I’m convinced Ruth Davidson could be the next prime minister, even if the bookies favour Boris Johnson

The leader of the Scottish Conservatives said: ‘I’m not sure the party would be happy with a drippingly wet, pro-immigrant lesbian Scot.’ But it could choose her all the same

The betting market favours Boris Johnson, David Davis, Amber Rudd and Ruth Davidson
The betting market favours Boris Johnson, David Davis, Amber Rudd and Ruth Davidson

Normally, I would agree that speculation about the next leader of a party is fairly pointless, although that has never stopped me. But Theresa May could go at any moment and we are in the odd position of knowing that she is most likely to be replaced before the next election, and so the identity of her successor is of pressing interest.

The last time we were in this position, Tony Blair had announced he would be standing down, but it was assumed – despite occasional flurries about David Miliband, Alan Johnson, John Reid and Charles Clarke – that Gordon Brown would be his successor.

This time there is no such certainty. There are currently four or five candidates with a good chance, and the way politics is, it could be someone else entirely. I say “four or five” because I am not sure whether to include Jacob Rees-Mogg as a serious contender, but more of him later. The other four are, in the order by which they are favoured by the betting market, Boris Johnson, David Davis, Amber Rudd and Ruth Davidson.

Ruth Davidson stands up for Theresa May in BBC interview

There was a lot of speculation about Davidson at the Conservative conference in Manchester, although she told a Social Market Foundation fringe meeting, “I’m not sure the party would be happy with a drippingly wet, pro-immigrant lesbian Scot.” Those are of course precisely the reasons the party should choose her: she is their best hope of countering Jeremy Corbyn’s appeal, especially to young voters.

By the end of the conference, most Tories seemed to have decided it was all too difficult. She’s not an MP, she hasn’t been a minister, and it would be too late to install her before the next election. So they went back to worrying about Brexit instead. But the succession question won’t go away, and since the conference I have come across three more reasons for thinking she could do it.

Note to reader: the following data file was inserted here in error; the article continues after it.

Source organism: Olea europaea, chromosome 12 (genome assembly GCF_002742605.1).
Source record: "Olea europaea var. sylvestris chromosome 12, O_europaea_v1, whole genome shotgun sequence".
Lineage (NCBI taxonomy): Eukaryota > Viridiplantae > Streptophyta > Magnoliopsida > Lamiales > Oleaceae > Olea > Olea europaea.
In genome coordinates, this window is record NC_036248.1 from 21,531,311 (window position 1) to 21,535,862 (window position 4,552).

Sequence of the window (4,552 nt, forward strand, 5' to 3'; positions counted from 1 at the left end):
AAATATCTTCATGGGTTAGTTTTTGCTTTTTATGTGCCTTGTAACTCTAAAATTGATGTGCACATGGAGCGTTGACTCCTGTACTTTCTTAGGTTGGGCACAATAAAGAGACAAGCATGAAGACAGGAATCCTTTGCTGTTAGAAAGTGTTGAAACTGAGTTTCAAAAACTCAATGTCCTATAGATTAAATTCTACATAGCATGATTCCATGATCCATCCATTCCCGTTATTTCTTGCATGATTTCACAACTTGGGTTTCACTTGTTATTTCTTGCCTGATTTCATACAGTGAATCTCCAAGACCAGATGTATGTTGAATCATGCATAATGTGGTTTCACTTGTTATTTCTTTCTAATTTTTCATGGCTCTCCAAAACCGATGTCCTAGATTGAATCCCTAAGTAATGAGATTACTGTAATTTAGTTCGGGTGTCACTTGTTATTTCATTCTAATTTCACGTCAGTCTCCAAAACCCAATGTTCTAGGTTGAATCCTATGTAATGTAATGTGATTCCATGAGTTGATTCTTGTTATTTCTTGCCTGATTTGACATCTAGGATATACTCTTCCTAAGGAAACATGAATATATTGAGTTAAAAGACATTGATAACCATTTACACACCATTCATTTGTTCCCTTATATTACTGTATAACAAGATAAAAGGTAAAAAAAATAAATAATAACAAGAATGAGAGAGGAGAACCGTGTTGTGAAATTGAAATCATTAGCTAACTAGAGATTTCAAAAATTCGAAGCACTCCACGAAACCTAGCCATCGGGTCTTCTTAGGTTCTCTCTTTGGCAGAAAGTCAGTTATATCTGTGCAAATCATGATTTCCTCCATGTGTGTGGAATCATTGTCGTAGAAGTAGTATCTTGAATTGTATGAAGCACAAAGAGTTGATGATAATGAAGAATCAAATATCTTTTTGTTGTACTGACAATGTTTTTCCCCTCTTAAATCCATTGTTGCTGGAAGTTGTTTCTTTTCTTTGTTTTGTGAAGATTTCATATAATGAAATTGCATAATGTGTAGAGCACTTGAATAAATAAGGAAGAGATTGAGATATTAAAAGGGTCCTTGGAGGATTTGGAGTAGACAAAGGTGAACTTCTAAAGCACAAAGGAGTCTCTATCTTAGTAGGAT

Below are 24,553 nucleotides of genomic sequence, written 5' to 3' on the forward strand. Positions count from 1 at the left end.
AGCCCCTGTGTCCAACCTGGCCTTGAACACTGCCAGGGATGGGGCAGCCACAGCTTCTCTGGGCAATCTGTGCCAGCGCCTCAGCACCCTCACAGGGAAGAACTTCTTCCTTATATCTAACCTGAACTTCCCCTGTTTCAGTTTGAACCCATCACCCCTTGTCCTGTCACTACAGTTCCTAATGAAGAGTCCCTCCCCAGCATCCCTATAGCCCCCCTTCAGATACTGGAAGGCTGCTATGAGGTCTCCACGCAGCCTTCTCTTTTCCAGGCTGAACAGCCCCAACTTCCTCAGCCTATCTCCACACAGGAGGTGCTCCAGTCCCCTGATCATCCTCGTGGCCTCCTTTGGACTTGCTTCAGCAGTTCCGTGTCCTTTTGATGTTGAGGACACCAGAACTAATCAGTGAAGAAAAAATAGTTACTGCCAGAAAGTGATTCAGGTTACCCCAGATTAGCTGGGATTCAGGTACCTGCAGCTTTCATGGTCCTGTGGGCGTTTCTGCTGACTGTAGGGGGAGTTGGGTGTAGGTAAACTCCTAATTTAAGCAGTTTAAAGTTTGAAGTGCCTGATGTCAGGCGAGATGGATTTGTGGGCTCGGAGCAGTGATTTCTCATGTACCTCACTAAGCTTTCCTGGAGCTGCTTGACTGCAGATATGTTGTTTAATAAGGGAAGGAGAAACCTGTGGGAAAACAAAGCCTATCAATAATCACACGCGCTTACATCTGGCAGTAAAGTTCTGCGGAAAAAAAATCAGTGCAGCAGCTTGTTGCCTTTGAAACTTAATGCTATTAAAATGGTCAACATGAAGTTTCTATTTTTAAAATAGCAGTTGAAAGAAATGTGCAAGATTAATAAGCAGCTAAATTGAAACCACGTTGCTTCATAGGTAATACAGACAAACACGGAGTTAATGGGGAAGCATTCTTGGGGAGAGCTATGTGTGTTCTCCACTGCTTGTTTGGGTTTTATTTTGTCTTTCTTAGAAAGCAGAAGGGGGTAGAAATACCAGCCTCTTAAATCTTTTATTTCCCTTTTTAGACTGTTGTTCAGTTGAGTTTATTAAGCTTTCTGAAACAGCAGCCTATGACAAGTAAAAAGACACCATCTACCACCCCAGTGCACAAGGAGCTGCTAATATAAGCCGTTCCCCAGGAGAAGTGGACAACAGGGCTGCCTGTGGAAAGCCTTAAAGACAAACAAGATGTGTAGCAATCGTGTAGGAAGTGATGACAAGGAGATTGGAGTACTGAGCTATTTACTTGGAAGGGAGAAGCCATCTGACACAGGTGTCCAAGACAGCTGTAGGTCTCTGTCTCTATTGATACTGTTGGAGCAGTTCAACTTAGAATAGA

First, the Tory party seems surprisingly ready for a drippingly wet, etc, leader. A YouGov poll of party members last month gave her a better “good leader” rating (58 per cent) than Boris Johnson (56 per cent) and put her just behind him, by 23 per cent to 19 per cent, as their first choice to take over from May.

I have also seen a ComRes survey of Tory local councillors, the pragmatist activist core, in which Rees-Mogg, Davidson and Johnson were almost level on 20, 19 and 18 per cent respectively. (The poll of a random sample of 550 councillors in England and Wales was carried out 8-25 September, but has not been published before.)

The high score for Rees-Mogg is interesting, in the Chinese curse sense of the word, and reflects the strength of the ideological wing of the party, but I thought it more significant that councillors in England and Wales think a Scottish drippingly wet, etc, is the key to the next election.

The second reason for thinking she could be the next prime minister comes from a conversation with Andrew Adonis, the Labour former cabinet minister, chair of the National Infrastructure Commission and campaigner against Brexit. He said to me: “The best test, and the best training for a prime minister is to be leader of the opposition.” Being a minister helps, he said, but the best single test is leading the opposition. It was part of Theresa May’s problem, although it was only found out during the election campaign, that she had never had that experience.

Davidson has been leader of the opposition in Scotland, with some success. This may not be as testing as the Westminster equivalent, but in Adonis’s view it goes a long way to making up for her lack of experience as an MP or a minister. The leader of the opposition has to take the argument to the leader of the government, face to face and across the whole range of policy. Davidson has held her own with energy and quickness of mind against Nicola Sturgeon, the First Minister, in the Scottish Parliament, who is a formidable opponent. And she has led a UK election campaign in Scotland, in which 12 new Tory MPs were elected.

Ruth Davidson arrives for cabinet meeting

Adonis’s theory is a corollary of his argument in this month’s Prospect that, in all two-horse national elections in stable democracies, “the best leader wins and nothing else matters”.

Naturally, he overstates his case slightly for rhetorical effect, but I think his argument is essentially true. Policies are less important than how voters assess the personality of those who espouse them. He quotes Jonathan Freedland’s fine aphorism: “People do not believe in ideas: they believe in people who believe in ideas.”

The third argument for Davidson is the Jacinda Ardern effect. Many people think it would be too late to get Davidson into the House of Commons after the 2021 Scottish Parliament elections to fight a 2022 UK general election. But Ardern was elected leader of the New Zealand Labour Party on 1 August this year, seven weeks before the election on 23 September. She closed the ruling National Party’s 20-point lead in the opinion polls, and next week takes office as prime minister after securing a deal in a hung parliament with Winston Peters’ New Zealand First party.

So it could happen. It may be much too early to try to imagine what might happen, on the other side of the great mystery of Brexit, in four years’ time. But that is half the fun of politics.

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